Knights and Bikes and Ooblets will be playable today at MIX, an event being held at (or at least near) E3 this year. At first glance, neither of these games seem to have much in common. But they’re both being published by the same company – Double Fine.

The house that Tim Schafer built has been publishing games since 2014, and they’ve been doing it more frequently ever since. Their first game was Escape Goat 2, followed by the currently MIA Kickstarter project Last Life. Since then they’ve been gaining steam, with Mountain, Gang Beats, and GNOG all signing on within the last two years. This year, they’ve got possibly their three best games yet, including Everything which is not at the show.

Knights and Bikes

Oobles and Oobles of Knights… and also Bikes… and There Are a Couple of ‘T’s in There Somewhere Too, Behind the Couch Maybe I Don’t Know

With the exception of Last Life, Double Fine has a tremendous track record as a publisher. Every one of their games has come out on time, and they’ve all been generally well-received. We have no idea what’s going on behind closed doors of course, but given their big spiel when pitching their own Kickstarter campaign was that publishers are the devil’s work, they have to be pretty good publishers themselves.

The job of a publisher is to hand a developer money to make a cool thing and do some promotion. Preferably they’d do all this quietly too. Double Fine is meeting that criteria, as far as we know. They’re also doing a fine job of picking what games to publish.


Asking for One Last Life

Let’s not ignore the elephant in the room any longer. Last Life, Double Fine Presents second game, was Kickstarted back in May 2014. Since that time, the game and developer Sam Farmer have gone dark. The final update on the Kickstarter page was in June 2016, and before that there wasn’t once since December 2015. Double Fine hasn’t mentioned it since the Kickstarter campaign, so there could be a chance they’re not even publishing it anymore.

Communication from both Farmer and Double Fine is appalling. Maybe that’s not surprising given Double Fine’s current policy of hiding in their shell, but that doesn’t make it okay. Compared to their previous work, this is a massive black mark. With their previous Presents games, they were always leading the charge with promotion, both in the press and their own site. But it’s as if Last Life doesn’t exist anymore. That’s the impression you’d get if you checked out their website. Their forum lists Everything, GNOG, and Bikes and Knights, but none of their other published games, including Last Life.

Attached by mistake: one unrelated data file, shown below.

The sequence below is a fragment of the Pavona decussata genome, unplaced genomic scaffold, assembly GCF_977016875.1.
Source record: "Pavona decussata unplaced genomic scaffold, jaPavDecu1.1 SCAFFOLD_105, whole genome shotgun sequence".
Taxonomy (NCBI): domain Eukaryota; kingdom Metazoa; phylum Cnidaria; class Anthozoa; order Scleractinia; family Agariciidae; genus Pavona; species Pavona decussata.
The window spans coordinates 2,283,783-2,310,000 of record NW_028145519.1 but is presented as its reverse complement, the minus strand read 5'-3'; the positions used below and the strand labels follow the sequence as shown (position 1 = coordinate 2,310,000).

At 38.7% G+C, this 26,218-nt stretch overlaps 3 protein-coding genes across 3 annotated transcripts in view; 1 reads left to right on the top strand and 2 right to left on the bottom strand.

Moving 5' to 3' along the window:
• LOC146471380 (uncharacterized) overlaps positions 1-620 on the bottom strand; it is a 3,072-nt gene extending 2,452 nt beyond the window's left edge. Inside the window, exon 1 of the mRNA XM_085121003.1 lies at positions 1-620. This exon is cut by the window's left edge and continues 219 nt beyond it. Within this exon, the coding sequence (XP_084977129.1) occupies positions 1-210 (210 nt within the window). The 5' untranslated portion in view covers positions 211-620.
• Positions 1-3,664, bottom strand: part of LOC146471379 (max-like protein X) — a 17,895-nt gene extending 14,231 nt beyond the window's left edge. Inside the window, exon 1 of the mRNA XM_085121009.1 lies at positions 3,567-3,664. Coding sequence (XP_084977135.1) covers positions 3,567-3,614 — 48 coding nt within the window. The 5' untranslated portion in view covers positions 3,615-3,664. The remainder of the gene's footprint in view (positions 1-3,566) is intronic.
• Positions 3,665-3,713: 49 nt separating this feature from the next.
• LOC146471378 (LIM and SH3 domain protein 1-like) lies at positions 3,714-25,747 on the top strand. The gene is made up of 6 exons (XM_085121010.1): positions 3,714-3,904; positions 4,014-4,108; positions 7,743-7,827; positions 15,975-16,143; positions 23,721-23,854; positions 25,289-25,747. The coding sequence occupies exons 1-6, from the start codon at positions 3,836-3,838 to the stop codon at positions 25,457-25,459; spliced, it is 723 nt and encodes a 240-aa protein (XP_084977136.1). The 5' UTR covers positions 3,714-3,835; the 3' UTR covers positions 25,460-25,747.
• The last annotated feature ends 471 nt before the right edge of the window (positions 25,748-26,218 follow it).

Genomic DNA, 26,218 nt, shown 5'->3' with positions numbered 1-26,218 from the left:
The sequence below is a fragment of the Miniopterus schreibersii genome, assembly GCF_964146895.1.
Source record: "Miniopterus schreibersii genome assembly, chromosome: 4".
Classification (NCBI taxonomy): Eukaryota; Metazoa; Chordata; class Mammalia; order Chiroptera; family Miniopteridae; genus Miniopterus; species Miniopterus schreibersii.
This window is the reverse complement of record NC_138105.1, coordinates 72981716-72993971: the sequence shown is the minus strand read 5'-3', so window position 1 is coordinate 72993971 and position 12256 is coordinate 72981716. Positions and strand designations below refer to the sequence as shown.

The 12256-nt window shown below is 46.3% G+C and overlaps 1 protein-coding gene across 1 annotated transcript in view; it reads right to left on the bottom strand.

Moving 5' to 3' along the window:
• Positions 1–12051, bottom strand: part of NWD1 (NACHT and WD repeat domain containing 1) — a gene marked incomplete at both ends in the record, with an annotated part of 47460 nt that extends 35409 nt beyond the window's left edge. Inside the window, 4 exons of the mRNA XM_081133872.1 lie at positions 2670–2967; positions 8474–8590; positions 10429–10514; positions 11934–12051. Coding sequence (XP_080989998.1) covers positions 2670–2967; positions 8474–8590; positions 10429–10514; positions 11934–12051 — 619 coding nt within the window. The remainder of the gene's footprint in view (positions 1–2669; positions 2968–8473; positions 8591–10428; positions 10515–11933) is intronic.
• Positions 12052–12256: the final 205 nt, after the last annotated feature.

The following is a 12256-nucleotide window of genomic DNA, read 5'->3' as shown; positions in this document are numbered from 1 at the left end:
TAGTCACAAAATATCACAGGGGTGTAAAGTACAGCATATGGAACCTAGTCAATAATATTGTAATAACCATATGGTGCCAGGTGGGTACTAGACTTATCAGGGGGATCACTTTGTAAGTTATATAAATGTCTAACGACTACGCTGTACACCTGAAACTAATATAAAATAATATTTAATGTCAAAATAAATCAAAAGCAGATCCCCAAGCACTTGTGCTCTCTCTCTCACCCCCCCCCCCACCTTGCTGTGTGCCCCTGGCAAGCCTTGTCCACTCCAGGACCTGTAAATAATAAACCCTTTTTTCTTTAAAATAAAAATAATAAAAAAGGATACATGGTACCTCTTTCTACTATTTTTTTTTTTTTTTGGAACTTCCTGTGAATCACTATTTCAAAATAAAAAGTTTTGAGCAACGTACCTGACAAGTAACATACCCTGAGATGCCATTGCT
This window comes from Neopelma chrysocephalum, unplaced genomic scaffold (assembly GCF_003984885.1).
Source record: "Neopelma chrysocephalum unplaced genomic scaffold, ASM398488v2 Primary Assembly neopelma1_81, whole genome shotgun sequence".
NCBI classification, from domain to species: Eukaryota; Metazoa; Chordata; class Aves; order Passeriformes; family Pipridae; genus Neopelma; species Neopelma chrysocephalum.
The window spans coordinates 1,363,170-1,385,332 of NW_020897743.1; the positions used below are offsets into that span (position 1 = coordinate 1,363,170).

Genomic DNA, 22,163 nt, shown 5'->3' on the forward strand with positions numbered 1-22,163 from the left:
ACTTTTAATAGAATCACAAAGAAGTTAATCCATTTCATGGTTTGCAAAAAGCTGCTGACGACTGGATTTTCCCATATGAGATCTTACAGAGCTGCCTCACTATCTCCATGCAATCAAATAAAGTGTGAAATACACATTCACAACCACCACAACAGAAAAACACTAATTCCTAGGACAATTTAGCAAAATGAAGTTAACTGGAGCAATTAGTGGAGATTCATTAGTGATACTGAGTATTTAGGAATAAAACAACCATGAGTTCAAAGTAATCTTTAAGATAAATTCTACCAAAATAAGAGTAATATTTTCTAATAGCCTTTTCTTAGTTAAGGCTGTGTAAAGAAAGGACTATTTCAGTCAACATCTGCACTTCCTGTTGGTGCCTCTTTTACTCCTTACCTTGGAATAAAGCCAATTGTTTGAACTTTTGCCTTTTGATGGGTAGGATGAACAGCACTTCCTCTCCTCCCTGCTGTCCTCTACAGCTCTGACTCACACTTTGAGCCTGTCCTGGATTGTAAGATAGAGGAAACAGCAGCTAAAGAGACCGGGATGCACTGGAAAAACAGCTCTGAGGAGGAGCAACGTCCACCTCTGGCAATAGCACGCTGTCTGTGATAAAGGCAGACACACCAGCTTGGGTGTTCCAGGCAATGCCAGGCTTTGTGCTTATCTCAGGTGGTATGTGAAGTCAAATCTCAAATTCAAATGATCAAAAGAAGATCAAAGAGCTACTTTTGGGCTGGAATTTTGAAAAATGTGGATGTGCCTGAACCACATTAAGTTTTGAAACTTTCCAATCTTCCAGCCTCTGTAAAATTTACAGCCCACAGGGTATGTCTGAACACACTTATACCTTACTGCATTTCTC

Last Life

How Good Does that Make Double Fine?

It’s a tricky thing. If it weren’t for Last Life, I’d say Double Fine is possibly one of the two or three best “indie publishers” in the business. But their silence on a game that’s gone missing, a game they’re publishing, is deafening. It’s made all the worse by the fact that the game was Kickstarter, and backers are already wondering if the game is dead.

Double Fine doesn’t seem to be the problem here, they’re just making things worse. The real problem is developer Sam Farmer. If you’re a good developer, like the ones working on Knights and Bikes, Ooblets, or Everything, you’re probably going to love working with Double Fine. But if you’re a questionable developer who’ll take Kickstarter money and disappear for a year, you’ll probably love them just as much.

About the Author

Josh Griffiths

Josh Griffiths is a writer and amateur historian. He has a passion for 3D platformers, narrative-driven games, and books. Josh is also Cliqist’s video producer. He’s currently working on his first novel, and will be doing so on and off for the next decade.

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